Beyond Environmental Justice

For blacks, the green movement has been primarily about bad things dumped in our neighborhoods. But health-based activism is no longer enough. Today’s black and green movement must be about jobs and economic sustainability.

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Nearly a quarter of black households live below the poverty line, a share that is probably growing. In February, black unemployment hit a whopping 13.4 percent, nearly double the rate for whites. A generations-long gap in homeownership is widening as blacks and Latinos-who were clearly targeted with subprime lending and often steered away from more affordable loans-are poised to lose billions and absorb an estimated half of the nation's wealth loss from foreclosures. Even the auto industry collapse looks likely to hurt black working families the most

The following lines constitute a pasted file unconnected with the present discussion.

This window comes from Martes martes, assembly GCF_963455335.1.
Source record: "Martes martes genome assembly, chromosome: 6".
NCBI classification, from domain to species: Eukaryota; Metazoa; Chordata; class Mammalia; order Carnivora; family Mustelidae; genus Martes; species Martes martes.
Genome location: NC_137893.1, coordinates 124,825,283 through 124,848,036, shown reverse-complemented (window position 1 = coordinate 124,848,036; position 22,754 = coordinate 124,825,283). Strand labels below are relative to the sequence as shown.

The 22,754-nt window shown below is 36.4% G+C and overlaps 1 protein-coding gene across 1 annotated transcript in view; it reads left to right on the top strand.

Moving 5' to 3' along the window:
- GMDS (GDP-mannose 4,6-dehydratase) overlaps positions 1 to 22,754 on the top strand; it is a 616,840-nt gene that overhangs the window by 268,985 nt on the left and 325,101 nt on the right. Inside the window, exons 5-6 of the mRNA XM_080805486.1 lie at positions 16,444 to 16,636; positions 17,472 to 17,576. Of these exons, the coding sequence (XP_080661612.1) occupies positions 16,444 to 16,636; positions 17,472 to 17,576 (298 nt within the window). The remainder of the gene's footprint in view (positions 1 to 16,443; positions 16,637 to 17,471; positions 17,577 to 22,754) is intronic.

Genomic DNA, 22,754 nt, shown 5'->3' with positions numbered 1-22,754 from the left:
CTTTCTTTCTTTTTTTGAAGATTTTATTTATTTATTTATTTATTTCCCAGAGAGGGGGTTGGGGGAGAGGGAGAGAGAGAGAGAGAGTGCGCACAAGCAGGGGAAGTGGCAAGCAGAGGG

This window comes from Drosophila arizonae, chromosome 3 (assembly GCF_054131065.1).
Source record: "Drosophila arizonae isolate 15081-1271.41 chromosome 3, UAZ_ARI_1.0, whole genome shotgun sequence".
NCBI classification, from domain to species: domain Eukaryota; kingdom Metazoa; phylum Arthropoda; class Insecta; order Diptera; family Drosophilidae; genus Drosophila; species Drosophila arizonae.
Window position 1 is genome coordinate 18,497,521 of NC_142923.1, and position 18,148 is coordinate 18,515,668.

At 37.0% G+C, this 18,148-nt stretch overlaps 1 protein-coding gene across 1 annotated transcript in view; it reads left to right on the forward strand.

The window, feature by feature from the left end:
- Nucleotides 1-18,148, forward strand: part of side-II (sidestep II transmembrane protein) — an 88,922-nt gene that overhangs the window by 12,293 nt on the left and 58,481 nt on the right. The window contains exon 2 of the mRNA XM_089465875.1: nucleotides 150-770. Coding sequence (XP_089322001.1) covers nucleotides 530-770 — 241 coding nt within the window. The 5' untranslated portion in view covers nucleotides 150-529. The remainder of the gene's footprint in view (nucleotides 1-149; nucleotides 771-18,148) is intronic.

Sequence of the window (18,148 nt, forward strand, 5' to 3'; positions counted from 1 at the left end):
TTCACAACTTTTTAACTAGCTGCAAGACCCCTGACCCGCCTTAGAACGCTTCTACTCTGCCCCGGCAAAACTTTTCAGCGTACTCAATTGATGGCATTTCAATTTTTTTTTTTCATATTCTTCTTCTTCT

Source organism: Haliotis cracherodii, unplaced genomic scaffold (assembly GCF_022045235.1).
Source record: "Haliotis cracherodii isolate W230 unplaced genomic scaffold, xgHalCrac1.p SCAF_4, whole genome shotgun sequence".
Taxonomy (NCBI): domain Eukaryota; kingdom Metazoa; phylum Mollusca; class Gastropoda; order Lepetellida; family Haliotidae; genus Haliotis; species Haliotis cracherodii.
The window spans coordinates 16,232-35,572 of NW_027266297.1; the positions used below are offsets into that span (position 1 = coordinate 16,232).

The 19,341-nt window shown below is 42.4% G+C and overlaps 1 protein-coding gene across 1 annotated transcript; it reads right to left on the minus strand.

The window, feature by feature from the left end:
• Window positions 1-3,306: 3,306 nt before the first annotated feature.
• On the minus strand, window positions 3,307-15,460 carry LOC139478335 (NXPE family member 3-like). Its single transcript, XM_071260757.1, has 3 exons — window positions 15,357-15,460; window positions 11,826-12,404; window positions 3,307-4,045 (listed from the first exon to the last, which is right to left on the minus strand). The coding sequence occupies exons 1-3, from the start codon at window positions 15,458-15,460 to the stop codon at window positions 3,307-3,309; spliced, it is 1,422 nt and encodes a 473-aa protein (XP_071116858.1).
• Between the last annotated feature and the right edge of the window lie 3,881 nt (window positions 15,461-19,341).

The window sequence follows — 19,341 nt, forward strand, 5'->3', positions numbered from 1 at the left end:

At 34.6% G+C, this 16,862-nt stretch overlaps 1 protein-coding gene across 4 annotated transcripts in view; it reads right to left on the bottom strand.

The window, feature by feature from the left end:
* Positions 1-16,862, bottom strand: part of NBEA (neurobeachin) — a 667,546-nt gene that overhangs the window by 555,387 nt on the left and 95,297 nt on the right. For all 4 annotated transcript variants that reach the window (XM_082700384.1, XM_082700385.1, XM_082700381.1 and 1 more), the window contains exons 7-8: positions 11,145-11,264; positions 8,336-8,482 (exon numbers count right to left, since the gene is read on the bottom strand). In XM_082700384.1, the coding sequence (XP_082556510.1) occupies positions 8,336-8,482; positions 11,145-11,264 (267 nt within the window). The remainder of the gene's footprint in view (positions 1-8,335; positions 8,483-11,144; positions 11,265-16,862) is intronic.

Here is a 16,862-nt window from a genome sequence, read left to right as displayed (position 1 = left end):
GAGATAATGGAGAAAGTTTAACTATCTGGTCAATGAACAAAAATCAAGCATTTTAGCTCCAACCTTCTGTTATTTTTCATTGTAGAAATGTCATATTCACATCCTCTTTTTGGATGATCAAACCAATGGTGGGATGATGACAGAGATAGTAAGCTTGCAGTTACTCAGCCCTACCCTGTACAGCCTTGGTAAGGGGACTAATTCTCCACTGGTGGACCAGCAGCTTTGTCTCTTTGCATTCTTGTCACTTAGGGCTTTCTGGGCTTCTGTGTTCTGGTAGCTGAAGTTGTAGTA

So what does a green economy look like? Green Jobs for All has begun sketching out a clear answer to that question (and, not for nothing, its founding CEO Van Jones is Obama's new green jobs adviser). First, you have to understand the potential: Green jobs aren't just high-tech, they're everything from new building trades such as installing solar panels to revamped old-school ones such as putting in insulation. Like manufacturing was to the 20th century, they're jobs that don't require college degrees but nonetheless generate middle-class wages. 

But policymakers will have to ensure adequate resources for training old workers in new skills-and make sure those resources get distributed to where they are most needed. That's where the dreaded "black agenda" becomes important. It's become a trope of the Obama era that the mainline civil rights groups and old-school black legislators are stuck in an irrelevant political past. There's no doubt some truth to that. But building an equitable green economy is arguably now a prerequisite for creating racial justice in America. The green movement is a movement for our times and our people. 

Kai Wright is a senior writer for The Root.